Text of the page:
How to Calculate Daily Stock Return

by Bryan Keythman, studioD

Stock prices change on a daily basis, altering the value of your investments. You may calculate daily stock returns to monitor the magnitude of this change. The daily return measures the dollar change in a stock’s price as a percentage of the previous day’s closing price. A positive return means the stock has grown in value, while a negative return means it has lost value. A stock with lower positive and negative daily returns is typically less risky than a stock with higher daily returns, which create larger swings in value.

Visit a financial website that provides stock price information.

Type a company’s name or its stock’s ticker symbol into the text box required to search for stocks. Click the search button next to the text box to bring up its information. A ticker symbol consists of one or more capital letters and is an abbreviation of the company’s name or something related to its business.

Find in the historical prices section the stock’s closing price for any two consecutive days. For example, assume a stock’s closing price was $36.75 yesterday and that its closing price was $35.50 the previous day.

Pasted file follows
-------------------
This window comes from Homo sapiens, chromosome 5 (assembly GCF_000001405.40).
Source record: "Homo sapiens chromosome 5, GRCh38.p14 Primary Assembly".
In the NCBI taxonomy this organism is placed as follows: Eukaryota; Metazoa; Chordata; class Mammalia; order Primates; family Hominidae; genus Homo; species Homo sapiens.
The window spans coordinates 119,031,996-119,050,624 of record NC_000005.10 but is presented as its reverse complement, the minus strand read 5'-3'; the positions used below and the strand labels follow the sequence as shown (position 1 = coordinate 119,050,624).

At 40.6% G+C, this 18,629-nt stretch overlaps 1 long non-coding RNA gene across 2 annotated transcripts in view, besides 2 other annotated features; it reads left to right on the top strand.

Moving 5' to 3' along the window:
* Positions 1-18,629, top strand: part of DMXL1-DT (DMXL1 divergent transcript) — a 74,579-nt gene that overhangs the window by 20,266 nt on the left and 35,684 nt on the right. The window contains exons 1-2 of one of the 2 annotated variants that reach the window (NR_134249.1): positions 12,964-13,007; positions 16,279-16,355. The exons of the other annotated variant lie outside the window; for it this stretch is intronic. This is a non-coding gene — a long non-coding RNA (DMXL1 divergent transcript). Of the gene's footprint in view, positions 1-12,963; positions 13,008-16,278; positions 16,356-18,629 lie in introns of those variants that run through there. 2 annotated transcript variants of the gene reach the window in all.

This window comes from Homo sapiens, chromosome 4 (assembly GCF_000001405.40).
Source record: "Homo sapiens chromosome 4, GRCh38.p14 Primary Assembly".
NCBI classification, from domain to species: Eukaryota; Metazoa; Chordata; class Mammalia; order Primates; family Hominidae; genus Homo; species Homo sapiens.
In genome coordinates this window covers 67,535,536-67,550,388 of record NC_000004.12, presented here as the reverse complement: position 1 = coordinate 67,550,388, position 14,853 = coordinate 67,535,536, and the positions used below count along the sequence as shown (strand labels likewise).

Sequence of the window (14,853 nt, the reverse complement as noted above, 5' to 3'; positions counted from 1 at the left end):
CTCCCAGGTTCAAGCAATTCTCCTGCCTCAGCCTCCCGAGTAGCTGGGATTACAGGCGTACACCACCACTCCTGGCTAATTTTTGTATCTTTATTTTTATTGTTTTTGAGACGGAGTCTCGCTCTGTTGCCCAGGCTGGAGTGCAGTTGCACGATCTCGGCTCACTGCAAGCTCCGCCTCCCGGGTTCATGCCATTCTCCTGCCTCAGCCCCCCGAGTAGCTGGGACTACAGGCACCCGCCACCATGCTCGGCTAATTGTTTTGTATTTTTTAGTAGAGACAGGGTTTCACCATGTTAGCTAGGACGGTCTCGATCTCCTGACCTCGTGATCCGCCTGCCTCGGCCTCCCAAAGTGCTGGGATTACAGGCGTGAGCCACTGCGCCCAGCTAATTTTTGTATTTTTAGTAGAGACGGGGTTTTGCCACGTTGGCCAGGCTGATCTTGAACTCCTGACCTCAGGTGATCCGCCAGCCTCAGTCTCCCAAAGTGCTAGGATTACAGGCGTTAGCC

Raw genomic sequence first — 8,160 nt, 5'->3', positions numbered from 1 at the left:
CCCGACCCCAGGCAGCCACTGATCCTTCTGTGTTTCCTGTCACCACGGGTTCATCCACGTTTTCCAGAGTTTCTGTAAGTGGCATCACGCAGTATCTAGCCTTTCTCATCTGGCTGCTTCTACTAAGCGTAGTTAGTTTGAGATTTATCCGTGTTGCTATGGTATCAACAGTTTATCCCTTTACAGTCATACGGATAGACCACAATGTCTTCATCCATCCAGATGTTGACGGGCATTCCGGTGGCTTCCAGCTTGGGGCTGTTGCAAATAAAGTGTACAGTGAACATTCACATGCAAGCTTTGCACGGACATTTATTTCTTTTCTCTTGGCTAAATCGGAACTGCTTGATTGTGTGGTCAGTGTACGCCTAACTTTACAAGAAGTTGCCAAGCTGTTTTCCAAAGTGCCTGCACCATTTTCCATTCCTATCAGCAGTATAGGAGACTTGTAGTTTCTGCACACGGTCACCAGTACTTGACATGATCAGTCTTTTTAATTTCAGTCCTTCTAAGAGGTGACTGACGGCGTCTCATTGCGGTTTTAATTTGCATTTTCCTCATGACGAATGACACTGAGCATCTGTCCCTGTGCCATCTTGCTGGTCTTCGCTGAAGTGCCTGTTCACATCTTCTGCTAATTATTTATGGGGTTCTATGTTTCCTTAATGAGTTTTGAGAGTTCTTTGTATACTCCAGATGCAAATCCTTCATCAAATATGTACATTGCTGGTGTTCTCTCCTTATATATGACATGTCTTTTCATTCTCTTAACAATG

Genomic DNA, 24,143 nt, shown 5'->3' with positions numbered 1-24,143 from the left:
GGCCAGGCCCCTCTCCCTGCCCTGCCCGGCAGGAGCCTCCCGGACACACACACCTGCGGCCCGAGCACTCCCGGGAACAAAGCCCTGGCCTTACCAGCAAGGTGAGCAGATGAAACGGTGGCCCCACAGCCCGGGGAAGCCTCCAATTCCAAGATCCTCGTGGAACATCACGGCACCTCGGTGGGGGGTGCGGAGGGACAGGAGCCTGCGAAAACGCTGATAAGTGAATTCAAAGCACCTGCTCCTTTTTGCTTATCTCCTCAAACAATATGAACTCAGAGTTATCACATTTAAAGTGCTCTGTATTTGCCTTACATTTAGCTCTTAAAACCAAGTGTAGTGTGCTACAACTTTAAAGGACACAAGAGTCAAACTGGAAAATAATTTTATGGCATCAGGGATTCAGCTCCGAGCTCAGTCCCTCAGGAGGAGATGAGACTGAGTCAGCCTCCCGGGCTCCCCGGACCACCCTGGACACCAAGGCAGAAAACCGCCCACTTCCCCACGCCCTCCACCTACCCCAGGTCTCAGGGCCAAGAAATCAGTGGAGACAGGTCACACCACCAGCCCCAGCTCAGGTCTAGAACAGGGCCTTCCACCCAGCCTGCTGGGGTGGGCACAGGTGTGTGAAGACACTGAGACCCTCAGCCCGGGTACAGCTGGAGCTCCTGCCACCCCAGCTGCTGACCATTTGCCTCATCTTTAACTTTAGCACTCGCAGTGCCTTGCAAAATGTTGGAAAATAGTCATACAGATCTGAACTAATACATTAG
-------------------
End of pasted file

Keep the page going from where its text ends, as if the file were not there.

Subtract the previous day’s closing price from the most recent day’s closing price. In this example, subtract $35.50 from $36.75 to get $1.25.

Divide your Step 4 result by the previous day’s closing price to calculate the daily return. Multiply this result by 100 to convert it to a percentage. Continuing with the example, divide $1.25 by $35.50 to get 0.035. Multiply 0.035 by 100 to get a 3.5 percent return for that day. This means that the stock’s price increased by 3.5 percent over the previous day’s closing price.


  • Calculate a stock‚Äôs daily returns over a period of time, such as one year, to understand how much its price moves on an average day and the range of daily returns.

About the Author

Bryan Keythman has performed stock investment research and writing for a consulting firm since 2008. He also has prior experience sourcing and underwriting commercial real-estate investment and development opportunities for a commercial real-estate developer. Keythman holds a Bachelor of Science in finance.

Photo Credits

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